NPO publishes blog articles to inform and to stimulate conversation about issues of importance to NPO's mission.  All blog articles express the opinions of the authors as individuals and do not necessarily reflect the views of National Parents Organization, its Board of Directors, or its executives.  

December 12th, 2011 by Robert Franklin, Esq.
You’d think that defending paternity fraud would be a pretty tough thing to do.  After all, you have to think of justifications for lying to the man who thinks he’s the dad but isn’t, lying to the man who thinks he’s not the dad but is and lying to the child.  And all for what?  To protect a woman’s right to do all of the above.  If paternity fraud were a debate topic, I wouldn’t want the ”pro” side.

But there are those who do, as this article shows (Care 2.com, 12/10/11).

It’s an odd piece to say the least.  I suppose the most important thing a reader could learn from it is how entirely bankrupt are the arguments in favor of keeping men and children in the dark about paternity.  Still,  the writer, Annie Urban, gives it her best shot.

That she begins her piece with a complete irrelevancy lets the reader know that she’s grasping at straws.  She leads off with a reference to a case that’s recently made the news in which a father just discovered the whereabouts of his daughter after the mother abducted her 18 years ago.  What that has to do with paternity fraud Urban never mentions, for what must be obvious reasons.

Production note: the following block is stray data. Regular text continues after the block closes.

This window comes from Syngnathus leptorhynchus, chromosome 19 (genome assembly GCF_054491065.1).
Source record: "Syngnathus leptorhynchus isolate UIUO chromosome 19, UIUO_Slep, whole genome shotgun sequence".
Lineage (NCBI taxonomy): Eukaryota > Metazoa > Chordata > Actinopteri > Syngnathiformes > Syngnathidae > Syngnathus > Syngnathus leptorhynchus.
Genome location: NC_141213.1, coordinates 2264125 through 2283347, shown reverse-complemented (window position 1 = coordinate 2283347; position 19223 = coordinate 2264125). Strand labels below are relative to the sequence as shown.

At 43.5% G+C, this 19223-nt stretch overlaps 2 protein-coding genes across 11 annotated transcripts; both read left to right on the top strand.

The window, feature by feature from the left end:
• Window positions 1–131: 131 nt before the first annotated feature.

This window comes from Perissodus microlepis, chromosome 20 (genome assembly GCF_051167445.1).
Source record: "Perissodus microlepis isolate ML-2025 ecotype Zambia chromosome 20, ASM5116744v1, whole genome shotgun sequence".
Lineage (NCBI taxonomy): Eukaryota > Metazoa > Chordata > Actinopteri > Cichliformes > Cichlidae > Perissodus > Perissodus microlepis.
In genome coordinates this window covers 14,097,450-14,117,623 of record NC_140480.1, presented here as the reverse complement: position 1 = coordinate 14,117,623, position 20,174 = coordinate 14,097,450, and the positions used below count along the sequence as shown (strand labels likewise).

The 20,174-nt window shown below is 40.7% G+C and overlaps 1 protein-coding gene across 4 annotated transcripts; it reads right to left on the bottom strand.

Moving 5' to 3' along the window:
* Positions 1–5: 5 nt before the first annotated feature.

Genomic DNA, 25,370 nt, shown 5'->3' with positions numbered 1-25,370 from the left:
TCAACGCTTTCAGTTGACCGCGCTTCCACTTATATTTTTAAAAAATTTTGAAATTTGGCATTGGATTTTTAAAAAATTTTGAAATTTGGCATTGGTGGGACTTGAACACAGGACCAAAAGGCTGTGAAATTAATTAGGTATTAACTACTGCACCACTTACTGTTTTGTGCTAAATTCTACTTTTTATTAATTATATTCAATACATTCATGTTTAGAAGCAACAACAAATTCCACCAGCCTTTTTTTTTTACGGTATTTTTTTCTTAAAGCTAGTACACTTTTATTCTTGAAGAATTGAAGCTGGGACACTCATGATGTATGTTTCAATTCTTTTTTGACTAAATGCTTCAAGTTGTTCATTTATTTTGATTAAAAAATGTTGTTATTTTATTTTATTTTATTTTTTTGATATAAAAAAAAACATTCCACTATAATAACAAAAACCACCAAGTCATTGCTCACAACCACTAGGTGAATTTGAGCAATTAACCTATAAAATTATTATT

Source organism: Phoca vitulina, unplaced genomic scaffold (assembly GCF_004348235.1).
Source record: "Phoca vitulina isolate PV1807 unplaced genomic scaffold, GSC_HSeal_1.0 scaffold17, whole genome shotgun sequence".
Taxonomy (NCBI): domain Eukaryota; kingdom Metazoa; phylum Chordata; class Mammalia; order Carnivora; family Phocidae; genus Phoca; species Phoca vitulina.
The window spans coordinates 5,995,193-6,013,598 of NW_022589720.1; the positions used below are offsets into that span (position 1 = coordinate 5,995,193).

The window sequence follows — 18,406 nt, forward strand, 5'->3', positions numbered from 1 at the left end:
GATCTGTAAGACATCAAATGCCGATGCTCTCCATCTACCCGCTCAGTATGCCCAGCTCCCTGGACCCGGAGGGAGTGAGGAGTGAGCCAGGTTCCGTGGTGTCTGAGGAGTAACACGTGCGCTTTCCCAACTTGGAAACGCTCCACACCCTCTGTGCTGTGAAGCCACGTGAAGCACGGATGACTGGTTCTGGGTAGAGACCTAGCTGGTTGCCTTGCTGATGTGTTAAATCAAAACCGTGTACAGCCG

To her credit, though, once she actually starts dealing with her topic, Urban is reasonably straightforward about why she thinks mandatory DNA testing of children to determine paternity is a bad idea.

[The Canadian Children's Rights Council] argues that under the current system, women know for sure if they are the mother or not, but men don’t. This puts women at an advantage and men at a disadvantage.

If mandatory paternity tests are implemented, the tables will be turned. Women, who get pregnant while having an affair will be “punished” for doing so in all cases. Men, however, who get a woman pregnant while having an affair will only be “punished” for doing so if there is a way to track them down and test them in order to obtain a match.

Now, leave aside for a while the strange notion that providing men and children with accurate information about paternity constitutes “punishing” anyone.  Urban’s frank point is about power.  As things now exist, the power is all in the hands of women.  If a woman wants to deceive two men about the paternity of a child, she can usually do so.  Requiring genetic testing of children would mean “the tables will be turned,” and that’s a no-no to Urban.

What’s most remarkable of course about the piece is that it never once mentions the right of a child to know his/her true biological father.  The medical reasons alone should be sufficient to mandate testing of all children.  What person wants to live life falsely believing that a certain man is his/her father, and therefore believing - and informing doctors about - that man’s tendencies toward medical conditions, diseases, etc.?  That same person would of course also not know his/her true medical risks because true paternity would be unknown.  For that matter, what mother keeps a child in darkness about his/her medical heritage?